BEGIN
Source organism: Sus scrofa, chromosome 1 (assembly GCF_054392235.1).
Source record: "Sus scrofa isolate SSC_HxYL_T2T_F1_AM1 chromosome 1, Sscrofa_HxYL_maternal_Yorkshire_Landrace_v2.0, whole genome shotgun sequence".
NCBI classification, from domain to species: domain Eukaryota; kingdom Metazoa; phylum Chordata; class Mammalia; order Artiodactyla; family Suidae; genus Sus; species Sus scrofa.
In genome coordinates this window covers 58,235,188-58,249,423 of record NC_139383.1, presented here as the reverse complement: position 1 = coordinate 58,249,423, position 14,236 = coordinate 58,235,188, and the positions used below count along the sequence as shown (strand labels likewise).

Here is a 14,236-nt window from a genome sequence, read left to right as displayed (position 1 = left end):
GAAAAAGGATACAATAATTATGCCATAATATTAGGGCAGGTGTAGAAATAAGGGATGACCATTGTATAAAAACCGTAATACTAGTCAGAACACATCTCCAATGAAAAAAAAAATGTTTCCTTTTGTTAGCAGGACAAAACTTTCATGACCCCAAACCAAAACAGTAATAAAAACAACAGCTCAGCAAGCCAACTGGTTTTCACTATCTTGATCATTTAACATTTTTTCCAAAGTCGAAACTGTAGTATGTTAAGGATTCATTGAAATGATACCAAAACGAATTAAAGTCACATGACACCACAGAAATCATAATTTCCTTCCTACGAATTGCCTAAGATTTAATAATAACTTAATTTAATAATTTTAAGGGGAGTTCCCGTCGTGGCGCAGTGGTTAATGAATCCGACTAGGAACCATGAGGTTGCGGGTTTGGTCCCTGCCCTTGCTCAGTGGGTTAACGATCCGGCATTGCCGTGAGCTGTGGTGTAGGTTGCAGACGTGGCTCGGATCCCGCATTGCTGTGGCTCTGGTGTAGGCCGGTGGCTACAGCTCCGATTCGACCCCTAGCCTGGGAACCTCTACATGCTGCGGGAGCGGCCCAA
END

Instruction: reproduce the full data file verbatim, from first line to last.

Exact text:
Source organism: Sus scrofa, chromosome 1 (assembly GCF_054392235.1).
Source record: "Sus scrofa isolate SSC_HxYL_T2T_F1_AM1 chromosome 1, Sscrofa_HxYL_maternal_Yorkshire_Landrace_v2.0, whole genome shotgun sequence".
NCBI classification, from domain to species: domain Eukaryota; kingdom Metazoa; phylum Chordata; class Mammalia; order Artiodactyla; family Suidae; genus Sus; species Sus scrofa.
In genome coordinates this window covers 58,235,188-58,249,423 of record NC_139383.1, presented here as the reverse complement: position 1 = coordinate 58,249,423, position 14,236 = coordinate 58,235,188, and the positions used below count along the sequence as shown (strand labels likewise).

Here is a 14,236-nt window from a genome sequence, read left to right as displayed (position 1 = left end):
GAAAAAGGATACAATAATTATGCCATAATATTAGGGCAGGTGTAGAAATAAGGGATGACCATTGTATAAAAACCGTAATACTAGTCAGAACACATCTCCAATGAAAAAAAAAATGTTTCCTTTTGTTAGCAGGACAAAACTTTCATGACCCCAAACCAAAACAGTAATAAAAACAACAGCTCAGCAAGCCAACTGGTTTTCACTATCTTGATCATTTAACATTTTTTCCAAAGTCGAAACTGTAGTATGTTAAGGATTCATTGAAATGATACCAAAACGAATTAAAGTCACATGACACCACAGAAATCATAATTTCCTTCCTACGAATTGCCTAAGATTTAATAATAACTTAATTTAATAATTTTAAGGGGAGTTCCCGTCGTGGCGCAGTGGTTAATGAATCCGACTAGGAACCATGAGGTTGCGGGTTTGGTCCCTGCCCTTGCTCAGTGGGTTAACGATCCGGCATTGCCGTGAGCTGTGGTGTAGGTTGCAGACGTGGCTCGGATCCCGCATTGCTGTGGCTCTGGTGTAGGCCGGTGGCTACAGCTCCGATTCGACCCCTAGCCTGGGAACCTCTACATGCTGCGGGAGCGGCCCAA